You should be able to find pure ammonia at a supermarket of some kind in the cleaning supplies. Just be sure it doesn't have fragrances or anything else added to it. I believe fish food will also work, but I've never done it.

You may need to fiddle with the light a bit, between on-time and height above the tank. Just have to see how your plants respond and if you start seeing lots of algae. Keep in mind algae is a perfectly natural thing, a little is normal, you just don't want to let it take over your tank, haha.

Don't hesitate to ask more questions, I've found people on here to be quite helpful, even with simple little things.

Best of luck!
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Old 07-02-2014, 02:27 AM   #6
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Quote:
Originally Posted by ChemGuyEthan View Post
I would say be sure to clean the wood. I know the wood is packaged specifically for aquarium use and not just driftwood someone picked up, but I would recommend boiling it in a big pot for a bit, maybe 30 minutes or so, in order to remove some tannins and sterilize the wood. I've also always gotten the white fuzz on my wood after about a week in the tank, but I've heard that can be avoided if you boil the wood, then let it completely dry out before putting it in your aquarium. Never tried it, so I don't know about that. Regardless, you should boil the wood before putting it in. I also remember it says it will sink immediately, but I found that to be false, haha. So you may need to weigh it down with one of those pieces of slate until it's fully water logged.
I've actually boiled the wood for two nights running to sterilize it and release tannins. Here's hoping it works! I've seen pics of the white fuzz and I'm not overly fond, but if it happens then it happens. Thankfully, my hunk of wood is quite solid and happy to stay submerged in water.

Quote:
Originally Posted by ChemGuyEthan View Post
Not sure if you're looking for advice on scaping, but some basic tips for a nice looking tank are to slope the substrate, lower in the front, higher in the back. This gives some added depth. Another tip would be to place your hardscape materials off-center, it will look more natural to have it that way. What are you thinking for your hardscape? Any pics of the wood and quartz/slate?
I just got things settled in tonight for my first look at the wood and rock in the tank and I've attached a pic. Did a little sloping, but I have a feeling I'll do more once I put the plants in tomorrow night. The slate bits are mostly to attach some of the plants' roots - the quartz-striped rock is the big 'un.

Quote:
Originally Posted by ChemGuyEthan View Post
For the plants, the fern will look nice attached to the wood, most likely. Is that "parva sword" actually cryptocoryne parva? Or is it an amazon sword? Swords get big...really big. Mine outgrew my 20" tall tank, just fyi. If it is indeed crypt parva, put a root tab right underneath that one, crypts feed directly from their roots. The stem plants you got will also benefit a lot from putting a tab right underneath them.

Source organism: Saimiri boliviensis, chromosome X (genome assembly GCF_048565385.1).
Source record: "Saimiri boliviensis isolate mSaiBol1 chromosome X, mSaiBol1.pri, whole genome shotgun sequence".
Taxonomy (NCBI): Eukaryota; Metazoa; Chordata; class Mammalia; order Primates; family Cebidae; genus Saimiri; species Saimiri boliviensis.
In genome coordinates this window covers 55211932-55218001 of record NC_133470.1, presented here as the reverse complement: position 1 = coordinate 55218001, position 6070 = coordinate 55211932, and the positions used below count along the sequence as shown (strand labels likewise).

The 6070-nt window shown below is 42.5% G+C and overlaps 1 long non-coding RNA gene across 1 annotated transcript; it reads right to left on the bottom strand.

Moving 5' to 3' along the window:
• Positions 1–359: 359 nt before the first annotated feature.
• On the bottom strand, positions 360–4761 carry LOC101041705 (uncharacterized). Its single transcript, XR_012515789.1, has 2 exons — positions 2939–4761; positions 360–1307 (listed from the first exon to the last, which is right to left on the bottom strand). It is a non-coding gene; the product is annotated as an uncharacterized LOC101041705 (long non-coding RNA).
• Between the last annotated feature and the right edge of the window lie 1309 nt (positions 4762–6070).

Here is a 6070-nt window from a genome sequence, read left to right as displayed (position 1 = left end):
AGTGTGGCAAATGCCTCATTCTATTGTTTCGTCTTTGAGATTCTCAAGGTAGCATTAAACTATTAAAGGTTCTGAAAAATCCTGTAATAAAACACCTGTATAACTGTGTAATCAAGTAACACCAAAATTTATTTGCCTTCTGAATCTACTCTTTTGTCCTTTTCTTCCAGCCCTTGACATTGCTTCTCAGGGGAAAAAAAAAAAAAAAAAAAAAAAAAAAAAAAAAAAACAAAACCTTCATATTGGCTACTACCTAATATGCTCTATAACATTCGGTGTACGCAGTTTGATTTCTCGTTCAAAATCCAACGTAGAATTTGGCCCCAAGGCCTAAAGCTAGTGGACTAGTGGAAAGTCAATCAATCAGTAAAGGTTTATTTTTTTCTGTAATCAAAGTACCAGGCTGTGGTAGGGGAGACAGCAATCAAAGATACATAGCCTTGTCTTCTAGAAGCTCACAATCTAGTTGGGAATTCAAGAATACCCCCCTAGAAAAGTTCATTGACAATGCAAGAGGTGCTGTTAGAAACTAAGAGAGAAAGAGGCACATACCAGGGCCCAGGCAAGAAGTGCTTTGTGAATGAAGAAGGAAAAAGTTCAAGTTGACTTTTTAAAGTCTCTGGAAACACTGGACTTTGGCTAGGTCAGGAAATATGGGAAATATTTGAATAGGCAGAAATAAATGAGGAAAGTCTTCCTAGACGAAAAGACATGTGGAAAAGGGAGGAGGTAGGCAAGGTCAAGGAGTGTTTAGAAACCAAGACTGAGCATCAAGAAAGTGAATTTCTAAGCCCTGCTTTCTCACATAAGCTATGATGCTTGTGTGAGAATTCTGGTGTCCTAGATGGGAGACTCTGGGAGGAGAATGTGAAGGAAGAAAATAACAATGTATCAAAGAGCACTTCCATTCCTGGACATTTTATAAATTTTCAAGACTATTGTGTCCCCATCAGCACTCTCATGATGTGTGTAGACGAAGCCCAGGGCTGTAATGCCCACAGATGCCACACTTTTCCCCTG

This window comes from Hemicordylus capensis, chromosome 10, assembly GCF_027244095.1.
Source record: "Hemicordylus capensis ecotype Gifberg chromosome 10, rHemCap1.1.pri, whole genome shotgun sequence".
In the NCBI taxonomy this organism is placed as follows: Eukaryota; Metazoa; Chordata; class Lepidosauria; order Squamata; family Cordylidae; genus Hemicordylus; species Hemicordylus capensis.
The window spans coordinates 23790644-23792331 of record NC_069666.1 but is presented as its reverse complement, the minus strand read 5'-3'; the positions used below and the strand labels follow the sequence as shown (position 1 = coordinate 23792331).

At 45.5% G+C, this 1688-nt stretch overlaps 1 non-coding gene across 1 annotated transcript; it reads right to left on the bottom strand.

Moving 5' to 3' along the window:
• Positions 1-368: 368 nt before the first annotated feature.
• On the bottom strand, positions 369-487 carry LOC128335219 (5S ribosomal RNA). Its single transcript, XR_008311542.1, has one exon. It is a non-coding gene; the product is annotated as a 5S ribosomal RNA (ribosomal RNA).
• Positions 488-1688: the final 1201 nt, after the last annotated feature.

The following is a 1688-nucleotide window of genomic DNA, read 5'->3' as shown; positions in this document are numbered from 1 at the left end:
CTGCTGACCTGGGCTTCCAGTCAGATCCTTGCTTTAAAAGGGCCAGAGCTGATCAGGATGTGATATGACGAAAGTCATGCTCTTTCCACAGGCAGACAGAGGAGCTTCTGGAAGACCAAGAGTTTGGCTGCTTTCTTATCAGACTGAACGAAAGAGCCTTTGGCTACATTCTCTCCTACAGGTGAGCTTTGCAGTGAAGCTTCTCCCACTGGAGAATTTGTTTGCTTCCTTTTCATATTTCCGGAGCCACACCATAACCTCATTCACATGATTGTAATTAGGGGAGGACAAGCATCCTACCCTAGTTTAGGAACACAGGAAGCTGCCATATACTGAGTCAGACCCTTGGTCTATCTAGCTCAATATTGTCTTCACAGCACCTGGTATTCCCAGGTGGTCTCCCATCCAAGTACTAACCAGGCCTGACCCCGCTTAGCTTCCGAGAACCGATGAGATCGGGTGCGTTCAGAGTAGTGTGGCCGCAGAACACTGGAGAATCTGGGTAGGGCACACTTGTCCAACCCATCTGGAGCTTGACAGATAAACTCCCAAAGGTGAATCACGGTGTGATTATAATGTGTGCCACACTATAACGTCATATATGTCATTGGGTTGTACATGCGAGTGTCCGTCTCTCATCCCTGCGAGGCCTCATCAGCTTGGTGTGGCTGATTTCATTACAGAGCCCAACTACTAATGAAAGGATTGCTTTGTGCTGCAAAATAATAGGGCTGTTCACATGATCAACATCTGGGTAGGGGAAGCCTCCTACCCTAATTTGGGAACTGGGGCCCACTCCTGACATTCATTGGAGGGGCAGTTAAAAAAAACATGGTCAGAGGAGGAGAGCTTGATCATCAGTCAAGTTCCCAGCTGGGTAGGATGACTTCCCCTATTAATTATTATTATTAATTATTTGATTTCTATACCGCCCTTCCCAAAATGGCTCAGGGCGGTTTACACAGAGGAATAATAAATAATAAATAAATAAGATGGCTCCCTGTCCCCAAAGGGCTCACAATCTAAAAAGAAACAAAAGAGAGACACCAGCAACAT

I'm not quiiiiite sure which plant he meant by the "parva sword" - I thought I knew, but now I'm not so sure. He said that they stayed smaller so would be suitable for my tank, but we'll see! Do you have a preferred method to attach plants to the wood?

Quote:
Originally Posted by ChemGuyEthan View Post
You may need to fiddle with the light a bit, between on-time and height above the tank. Just have to see how your plants respond and if you start seeing lots of algae. Keep in mind algae is a perfectly natural thing, a little is normal, you just don't want to let it take over your tank, haha.
I meant to pick up one of the light timers while I was at Petsmart today but unfortunately forgot. I'll have to nab one tomorrow. Thank you for the reminder!

When the tank is actually stocked, I'll be filling it up near the top. The lower level currently lets me fiddle without too much consequence and I'll be taking some out tomorrow anyway when I begin planting. I look forward to the flourite cloudiness fading.
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Old 07-02-2014, 06:03 AM   #7
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Nice, I think it is already looking pretty good!

I like that piece of wood! Is it actually one big piece or is it two? I think eventually you could look into getting some moss on that bad boy too, java moss is easy and undemanding. It can sometimes be a magnet for algae and detritus though...which is unfortunate and requires a little more attention while cleaning the tank.

I'm not sure how I feel about the quartz rock on its side like that... Will it stand very well more vertically? Might help show off the nice stripes on the rock better. Since you only have two things in there, they might also look good paired together instead of separate... not sure though. The wood may also look good facing the way it is, but on the right side of the tank instead of the left, so it points up and out the right side.